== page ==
Although some birds are already nesting it is not too late to provide the birds that nest in your backyard with nesting material. While birds typically have no difficulty finding all the nesting material they need, you can make their job a little easier by providing them a wide assortment of items.

       In a former blog, I discussed the fact that an increasing number of folks are providing nesting hummingbirds with cotton in something called hummingbird nesting balls.  The balls are fashioned from vines and contain loose cotton.  Hummingbirds will pluck cotton fibers from the balls and use it to create their nests.  If you type Providing Hummers with Nesting Material in the search bubble found on the right-hand side of the blog page, the blog will appear, and you can read all about them.

       Even though other birds will take advantage of this source of soft nesting material, there are other ways that you can supply titmice, chickadees and other birds with nesting material.  One of the easiest ways to do so is to put nesting material in a suet cage. If you do so, make sure the cage is not greasy.  Hang cages where they can be easily seen by birds. You can also make small piles of nesting material on the ground.  It can also be placed in small baskets that are often used to display blueberries and other small fruits and berries.  The baskets can then be hung from the limb of a tree or Shepherd’s hook.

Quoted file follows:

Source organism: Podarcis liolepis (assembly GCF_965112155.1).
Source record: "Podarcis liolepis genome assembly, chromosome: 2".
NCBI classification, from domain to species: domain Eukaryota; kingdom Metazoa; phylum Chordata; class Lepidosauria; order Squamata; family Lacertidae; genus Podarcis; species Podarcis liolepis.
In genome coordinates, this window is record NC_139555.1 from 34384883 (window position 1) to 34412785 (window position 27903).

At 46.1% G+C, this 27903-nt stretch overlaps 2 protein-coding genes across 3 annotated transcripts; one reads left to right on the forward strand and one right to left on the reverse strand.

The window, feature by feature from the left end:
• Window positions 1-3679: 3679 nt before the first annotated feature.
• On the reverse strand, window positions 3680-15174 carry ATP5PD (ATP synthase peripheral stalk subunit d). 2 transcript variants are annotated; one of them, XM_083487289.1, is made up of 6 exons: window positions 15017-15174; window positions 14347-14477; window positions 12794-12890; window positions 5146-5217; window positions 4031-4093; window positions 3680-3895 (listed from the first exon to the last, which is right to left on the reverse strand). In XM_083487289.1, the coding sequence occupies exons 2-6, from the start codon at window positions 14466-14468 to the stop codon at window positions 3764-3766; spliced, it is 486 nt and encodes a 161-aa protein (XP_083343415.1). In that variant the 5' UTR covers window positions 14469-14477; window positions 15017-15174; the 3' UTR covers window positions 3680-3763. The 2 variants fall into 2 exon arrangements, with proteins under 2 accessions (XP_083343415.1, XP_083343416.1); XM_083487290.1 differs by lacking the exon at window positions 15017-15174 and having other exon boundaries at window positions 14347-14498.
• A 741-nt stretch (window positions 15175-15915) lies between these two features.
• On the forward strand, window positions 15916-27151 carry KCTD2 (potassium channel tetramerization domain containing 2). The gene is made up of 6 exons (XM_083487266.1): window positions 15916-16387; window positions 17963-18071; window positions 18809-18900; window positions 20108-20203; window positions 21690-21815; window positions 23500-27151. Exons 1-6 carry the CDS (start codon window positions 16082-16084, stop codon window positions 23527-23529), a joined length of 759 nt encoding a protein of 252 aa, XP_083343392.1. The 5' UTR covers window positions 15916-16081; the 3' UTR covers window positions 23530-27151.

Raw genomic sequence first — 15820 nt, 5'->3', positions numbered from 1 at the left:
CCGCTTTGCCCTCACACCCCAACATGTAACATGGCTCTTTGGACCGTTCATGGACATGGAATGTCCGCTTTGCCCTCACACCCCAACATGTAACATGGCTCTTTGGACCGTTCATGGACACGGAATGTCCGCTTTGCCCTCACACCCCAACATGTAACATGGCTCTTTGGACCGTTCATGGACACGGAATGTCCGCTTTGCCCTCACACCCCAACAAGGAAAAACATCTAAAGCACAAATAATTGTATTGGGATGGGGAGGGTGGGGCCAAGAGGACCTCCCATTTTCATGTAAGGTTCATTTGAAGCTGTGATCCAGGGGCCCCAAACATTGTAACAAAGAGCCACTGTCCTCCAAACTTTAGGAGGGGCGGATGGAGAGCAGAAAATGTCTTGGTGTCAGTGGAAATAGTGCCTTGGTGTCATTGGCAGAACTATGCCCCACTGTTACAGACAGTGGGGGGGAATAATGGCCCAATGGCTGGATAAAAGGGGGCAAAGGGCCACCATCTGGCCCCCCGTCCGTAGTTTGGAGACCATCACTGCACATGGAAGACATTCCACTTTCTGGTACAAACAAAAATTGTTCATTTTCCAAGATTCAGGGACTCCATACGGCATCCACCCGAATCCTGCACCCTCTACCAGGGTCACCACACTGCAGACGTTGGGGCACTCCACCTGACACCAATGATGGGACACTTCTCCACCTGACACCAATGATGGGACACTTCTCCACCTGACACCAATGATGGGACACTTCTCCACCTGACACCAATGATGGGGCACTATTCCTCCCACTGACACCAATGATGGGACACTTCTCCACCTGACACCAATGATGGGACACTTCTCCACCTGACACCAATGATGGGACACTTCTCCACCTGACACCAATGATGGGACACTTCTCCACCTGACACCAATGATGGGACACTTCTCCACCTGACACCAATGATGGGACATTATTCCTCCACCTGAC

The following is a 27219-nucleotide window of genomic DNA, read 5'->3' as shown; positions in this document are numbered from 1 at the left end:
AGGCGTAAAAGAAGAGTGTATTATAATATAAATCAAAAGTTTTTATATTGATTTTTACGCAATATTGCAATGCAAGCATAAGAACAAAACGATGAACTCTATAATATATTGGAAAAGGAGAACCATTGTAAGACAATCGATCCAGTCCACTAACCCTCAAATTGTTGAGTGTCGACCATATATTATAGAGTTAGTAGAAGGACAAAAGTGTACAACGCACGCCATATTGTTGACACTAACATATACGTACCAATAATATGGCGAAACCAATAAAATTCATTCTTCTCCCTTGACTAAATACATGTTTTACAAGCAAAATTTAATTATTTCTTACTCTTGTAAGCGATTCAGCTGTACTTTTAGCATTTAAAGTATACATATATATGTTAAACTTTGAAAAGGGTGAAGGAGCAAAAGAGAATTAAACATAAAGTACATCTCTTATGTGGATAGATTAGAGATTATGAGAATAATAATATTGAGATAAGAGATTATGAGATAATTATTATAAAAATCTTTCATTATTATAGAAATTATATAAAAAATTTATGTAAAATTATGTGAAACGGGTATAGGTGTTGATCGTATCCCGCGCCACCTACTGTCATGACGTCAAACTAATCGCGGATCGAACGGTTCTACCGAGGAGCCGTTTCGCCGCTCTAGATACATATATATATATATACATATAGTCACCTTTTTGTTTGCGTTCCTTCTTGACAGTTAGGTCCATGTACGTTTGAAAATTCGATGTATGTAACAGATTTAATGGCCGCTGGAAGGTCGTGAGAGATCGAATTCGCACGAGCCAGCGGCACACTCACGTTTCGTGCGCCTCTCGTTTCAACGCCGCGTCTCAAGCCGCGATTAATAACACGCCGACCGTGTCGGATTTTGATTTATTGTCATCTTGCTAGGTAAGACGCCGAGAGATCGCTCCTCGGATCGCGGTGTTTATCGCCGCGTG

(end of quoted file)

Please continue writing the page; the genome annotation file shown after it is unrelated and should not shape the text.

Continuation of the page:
Some of the various items that can be offered to the birds include short pieces of yarn, feathers (tree swallows like white feathers), slender strips of bark, pet and human hair, moss, and dry grass.

       Materials that should be avoided are dryer lint, cellophane, plastic, aluminum foil, wire, and tinsel.

       Who knows?  You just might find the birds ignore your offerings.  Then again, if they do, you will experience the thrill of watching them carry fly off with something you offered them.  Even if you are not lucky enough to see birds collecting nesting materials, after the nesting season is over you might find some of your items woven into a nest—that’s great too.


        If you erect bluebird boxes, more than likely you have wondered if bluebirds return to nest in the same nest box they used the year before. 

       As it turns out, banding studies demonstrate anywhere from 26-44% of the bluebirds that nested in box last year will return to nest there this year. 

       One factor that determines if bluebirds use the same box from year to year is whether their nesting efforts the previous year were successful.  As you might imagine, they are more likely to use the same box if they successfully raised young in that box the previous breeding season.